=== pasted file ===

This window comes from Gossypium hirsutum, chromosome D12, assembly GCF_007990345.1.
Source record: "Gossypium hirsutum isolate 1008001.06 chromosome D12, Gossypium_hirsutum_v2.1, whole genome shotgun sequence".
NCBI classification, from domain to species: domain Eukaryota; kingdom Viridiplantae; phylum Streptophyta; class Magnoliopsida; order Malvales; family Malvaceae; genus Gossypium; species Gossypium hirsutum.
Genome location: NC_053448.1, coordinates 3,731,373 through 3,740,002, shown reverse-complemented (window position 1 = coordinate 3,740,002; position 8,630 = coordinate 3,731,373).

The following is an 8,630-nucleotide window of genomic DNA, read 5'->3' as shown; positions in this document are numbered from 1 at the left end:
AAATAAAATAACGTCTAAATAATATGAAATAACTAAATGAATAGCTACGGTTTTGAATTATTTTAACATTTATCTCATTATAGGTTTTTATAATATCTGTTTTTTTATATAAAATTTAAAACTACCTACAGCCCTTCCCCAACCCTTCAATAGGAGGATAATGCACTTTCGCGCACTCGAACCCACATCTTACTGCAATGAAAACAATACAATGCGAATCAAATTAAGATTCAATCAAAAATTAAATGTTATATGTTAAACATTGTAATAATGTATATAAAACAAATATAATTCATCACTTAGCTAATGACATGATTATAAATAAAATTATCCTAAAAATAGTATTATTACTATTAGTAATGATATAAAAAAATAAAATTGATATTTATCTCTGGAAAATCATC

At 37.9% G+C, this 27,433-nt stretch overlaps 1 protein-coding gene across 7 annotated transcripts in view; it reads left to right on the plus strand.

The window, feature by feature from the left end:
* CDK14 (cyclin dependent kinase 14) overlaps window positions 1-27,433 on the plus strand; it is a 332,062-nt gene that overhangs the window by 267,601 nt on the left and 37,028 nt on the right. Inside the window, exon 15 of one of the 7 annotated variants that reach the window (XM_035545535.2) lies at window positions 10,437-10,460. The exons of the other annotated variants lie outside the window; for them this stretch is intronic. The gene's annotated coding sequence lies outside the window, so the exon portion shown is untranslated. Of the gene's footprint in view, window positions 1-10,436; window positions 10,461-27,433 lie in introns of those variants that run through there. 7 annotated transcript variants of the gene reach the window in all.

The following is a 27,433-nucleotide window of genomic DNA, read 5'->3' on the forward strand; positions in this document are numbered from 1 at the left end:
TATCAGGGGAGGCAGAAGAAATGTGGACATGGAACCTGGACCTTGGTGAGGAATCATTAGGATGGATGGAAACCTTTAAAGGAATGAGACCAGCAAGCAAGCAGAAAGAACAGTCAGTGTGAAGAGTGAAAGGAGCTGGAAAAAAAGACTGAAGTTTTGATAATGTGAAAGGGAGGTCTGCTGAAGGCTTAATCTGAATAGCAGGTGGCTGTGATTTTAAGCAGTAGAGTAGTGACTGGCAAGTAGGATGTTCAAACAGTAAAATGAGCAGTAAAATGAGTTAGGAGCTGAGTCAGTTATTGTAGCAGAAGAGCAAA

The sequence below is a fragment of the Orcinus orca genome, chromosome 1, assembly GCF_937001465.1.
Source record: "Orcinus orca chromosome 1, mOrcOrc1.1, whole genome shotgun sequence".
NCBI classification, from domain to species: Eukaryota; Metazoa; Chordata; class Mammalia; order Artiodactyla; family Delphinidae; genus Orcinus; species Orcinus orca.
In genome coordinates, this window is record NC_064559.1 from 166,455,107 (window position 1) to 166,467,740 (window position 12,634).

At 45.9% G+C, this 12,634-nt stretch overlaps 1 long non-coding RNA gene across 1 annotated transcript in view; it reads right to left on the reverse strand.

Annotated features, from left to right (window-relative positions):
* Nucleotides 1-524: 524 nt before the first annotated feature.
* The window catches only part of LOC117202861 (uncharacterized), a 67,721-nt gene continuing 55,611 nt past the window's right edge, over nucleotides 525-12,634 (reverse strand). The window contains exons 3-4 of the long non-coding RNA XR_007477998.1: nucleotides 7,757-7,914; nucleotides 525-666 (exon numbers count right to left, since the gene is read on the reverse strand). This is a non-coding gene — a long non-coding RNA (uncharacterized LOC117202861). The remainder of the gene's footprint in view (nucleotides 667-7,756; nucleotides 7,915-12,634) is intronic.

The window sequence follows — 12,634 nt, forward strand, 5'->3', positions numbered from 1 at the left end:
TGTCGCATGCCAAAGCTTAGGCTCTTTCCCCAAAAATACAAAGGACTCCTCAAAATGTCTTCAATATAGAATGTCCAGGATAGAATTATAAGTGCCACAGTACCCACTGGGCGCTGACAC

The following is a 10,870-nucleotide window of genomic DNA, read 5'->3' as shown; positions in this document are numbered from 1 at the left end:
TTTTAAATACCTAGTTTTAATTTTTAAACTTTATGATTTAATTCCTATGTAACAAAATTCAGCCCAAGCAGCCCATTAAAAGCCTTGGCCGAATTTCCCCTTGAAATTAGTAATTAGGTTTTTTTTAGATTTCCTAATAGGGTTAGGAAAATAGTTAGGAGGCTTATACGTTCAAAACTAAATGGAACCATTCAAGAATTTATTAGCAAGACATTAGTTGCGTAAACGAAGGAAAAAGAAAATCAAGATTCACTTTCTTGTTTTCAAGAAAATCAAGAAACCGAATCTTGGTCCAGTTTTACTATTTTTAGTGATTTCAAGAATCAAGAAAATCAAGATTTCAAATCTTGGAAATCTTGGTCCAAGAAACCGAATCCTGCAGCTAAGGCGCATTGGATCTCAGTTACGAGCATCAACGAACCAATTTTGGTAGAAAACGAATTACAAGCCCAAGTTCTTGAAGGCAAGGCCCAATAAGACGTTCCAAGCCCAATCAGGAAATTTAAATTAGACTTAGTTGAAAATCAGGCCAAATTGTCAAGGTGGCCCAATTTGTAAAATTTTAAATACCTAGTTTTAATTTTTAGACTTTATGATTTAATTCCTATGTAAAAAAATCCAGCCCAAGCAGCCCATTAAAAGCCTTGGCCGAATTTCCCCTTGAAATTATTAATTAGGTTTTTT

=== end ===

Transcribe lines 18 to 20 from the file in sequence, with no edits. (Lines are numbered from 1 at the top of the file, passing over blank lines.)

* Nucleotides 1-524: 524 nt before the first annotated feature.
* The window catches only part of LOC117202861 (uncharacterized), a 67,721-nt gene continuing 55,611 nt past the window's right edge, over nucleotides 525-12,634 (reverse strand). The window contains exons 3-4 of the long non-coding RNA XR_007477998.1: nucleotides 7,757-7,914; nucleotides 525-666 (exon numbers count right to left, since the gene is read on the reverse strand). This is a non-coding gene — a long non-coding RNA (uncharacterized LOC117202861). The remainder of the gene's footprint in view (nucleotides 667-7,756; nucleotides 7,915-12,634) is intronic.

The window sequence follows — 12,634 nt, forward strand, 5'->3', positions numbered from 1 at the left end: